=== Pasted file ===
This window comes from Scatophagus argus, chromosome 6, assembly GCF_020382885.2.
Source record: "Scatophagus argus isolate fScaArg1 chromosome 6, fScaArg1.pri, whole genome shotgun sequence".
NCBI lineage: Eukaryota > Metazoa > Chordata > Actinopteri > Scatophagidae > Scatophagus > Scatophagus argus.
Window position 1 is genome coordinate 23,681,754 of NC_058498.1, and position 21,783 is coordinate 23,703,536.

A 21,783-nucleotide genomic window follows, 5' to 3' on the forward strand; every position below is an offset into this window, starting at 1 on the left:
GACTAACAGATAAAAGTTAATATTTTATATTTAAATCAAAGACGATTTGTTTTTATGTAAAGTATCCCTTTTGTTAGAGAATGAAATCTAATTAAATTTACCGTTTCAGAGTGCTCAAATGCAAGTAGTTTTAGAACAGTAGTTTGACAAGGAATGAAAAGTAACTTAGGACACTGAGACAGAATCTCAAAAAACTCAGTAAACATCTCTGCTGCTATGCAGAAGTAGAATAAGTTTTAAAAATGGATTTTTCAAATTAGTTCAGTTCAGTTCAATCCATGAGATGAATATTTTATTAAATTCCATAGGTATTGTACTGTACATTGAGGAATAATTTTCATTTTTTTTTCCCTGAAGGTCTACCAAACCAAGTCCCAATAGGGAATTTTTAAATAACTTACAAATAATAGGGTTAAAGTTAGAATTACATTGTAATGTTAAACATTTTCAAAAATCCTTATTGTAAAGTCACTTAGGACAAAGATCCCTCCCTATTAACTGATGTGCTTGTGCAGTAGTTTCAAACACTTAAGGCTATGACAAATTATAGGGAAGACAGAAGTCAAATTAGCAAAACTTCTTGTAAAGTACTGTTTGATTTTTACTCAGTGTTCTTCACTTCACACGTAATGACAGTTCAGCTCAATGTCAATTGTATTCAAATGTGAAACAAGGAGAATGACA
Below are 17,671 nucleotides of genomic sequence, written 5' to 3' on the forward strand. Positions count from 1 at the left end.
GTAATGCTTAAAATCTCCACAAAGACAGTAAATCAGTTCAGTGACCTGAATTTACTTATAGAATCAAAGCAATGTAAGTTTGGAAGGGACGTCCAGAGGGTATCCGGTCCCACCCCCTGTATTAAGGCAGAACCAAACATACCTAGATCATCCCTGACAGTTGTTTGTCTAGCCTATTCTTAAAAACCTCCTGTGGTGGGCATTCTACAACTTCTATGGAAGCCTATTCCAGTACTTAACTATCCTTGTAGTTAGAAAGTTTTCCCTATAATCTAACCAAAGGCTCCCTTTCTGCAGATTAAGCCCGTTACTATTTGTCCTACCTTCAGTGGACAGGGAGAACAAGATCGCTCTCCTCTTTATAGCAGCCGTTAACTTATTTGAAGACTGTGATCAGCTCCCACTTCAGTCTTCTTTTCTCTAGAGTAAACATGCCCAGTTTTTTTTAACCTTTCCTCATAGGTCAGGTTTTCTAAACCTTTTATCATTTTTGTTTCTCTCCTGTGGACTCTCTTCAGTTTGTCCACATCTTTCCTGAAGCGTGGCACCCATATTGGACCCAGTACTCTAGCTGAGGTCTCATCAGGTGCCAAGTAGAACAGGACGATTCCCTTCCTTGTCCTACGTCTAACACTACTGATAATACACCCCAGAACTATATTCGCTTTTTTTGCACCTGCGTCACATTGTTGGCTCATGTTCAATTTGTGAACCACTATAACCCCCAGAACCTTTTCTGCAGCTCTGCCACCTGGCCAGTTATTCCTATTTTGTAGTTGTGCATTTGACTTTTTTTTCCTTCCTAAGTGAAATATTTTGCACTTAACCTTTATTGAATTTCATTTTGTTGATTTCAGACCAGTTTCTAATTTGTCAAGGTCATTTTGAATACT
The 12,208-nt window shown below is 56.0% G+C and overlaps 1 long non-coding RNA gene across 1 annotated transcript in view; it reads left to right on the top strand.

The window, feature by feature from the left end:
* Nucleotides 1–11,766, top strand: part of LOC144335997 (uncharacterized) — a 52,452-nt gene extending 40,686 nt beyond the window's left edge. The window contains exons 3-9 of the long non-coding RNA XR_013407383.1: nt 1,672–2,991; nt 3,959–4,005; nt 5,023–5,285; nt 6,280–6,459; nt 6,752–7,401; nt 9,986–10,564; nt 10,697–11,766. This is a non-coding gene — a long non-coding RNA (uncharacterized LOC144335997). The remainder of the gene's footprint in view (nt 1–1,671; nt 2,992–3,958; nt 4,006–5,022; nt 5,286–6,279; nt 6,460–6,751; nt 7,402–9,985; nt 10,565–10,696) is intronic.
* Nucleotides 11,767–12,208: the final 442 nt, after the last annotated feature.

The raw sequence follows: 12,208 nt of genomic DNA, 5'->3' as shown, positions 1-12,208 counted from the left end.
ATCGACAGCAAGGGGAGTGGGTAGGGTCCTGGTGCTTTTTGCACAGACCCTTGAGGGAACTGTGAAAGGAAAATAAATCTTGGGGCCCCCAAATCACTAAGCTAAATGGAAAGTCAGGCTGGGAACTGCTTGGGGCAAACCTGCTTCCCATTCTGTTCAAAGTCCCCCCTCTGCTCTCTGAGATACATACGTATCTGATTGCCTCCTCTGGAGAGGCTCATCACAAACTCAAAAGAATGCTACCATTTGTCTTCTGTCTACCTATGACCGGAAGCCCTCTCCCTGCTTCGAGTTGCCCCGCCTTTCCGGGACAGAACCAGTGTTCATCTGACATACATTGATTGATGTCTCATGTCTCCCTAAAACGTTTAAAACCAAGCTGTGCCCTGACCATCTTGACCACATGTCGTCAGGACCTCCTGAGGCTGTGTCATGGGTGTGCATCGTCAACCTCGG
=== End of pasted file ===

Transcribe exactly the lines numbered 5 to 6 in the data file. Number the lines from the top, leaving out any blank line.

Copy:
A 21,783-nucleotide genomic window follows, 5' to 3' on the forward strand; every position below is an offset into this window, starting at 1 on the left:
GACTAACAGATAAAAGTTAATATTTTATATTTAAATCAAAGACGATTTGTTTTTATGTAAAGTATCCCTTTTGTTAGAGAATGAAATCTAATTAAATTTACCGTTTCAGAGTGCTCAAATGCAAGTAGTTTTAGAACAGTAGTTTGACAAGGAATGAAAAGTAACTTAGGACACTGAGACAGAATCTCAAAAAACTCAGTAAACATCTCTGCTGCTATGCAGAAGTAGAATAAGTTTTAAAAATGGATTTTTCAAATTAGTTCAGTTCAGTTCAATCCATGAGATGAATATTTTATTAAATTCCATAGGTATTGTACTGTACATTGAGGAATAATTTTCATTTTTTTTTCCCTGAAGGTCTACCAAACCAAGTCCCAATAGGGAATTTTTAAATAACTTACAAATAATAGGGTTAAAGTTAGAATTACATTGTAATGTTAAACATTTTCAAAAATCCTTATTGTAAAGTCACTTAGGACAAAGATCCCTCCCTATTAACTGATGTGCTTGTGCAGTAGTTTCAAACACTTAAGGCTATGACAAATTATAGGGAAGACAGAAGTCAAATTAGCAAAACTTCTTGTAAAGTACTGTTTGATTTTTACTCAGTGTTCTTCACTTCACACGTAATGACAGTTCAGCTCAATGTCAATTGTATTCAAATGTGAAACAAGGAGAATGACA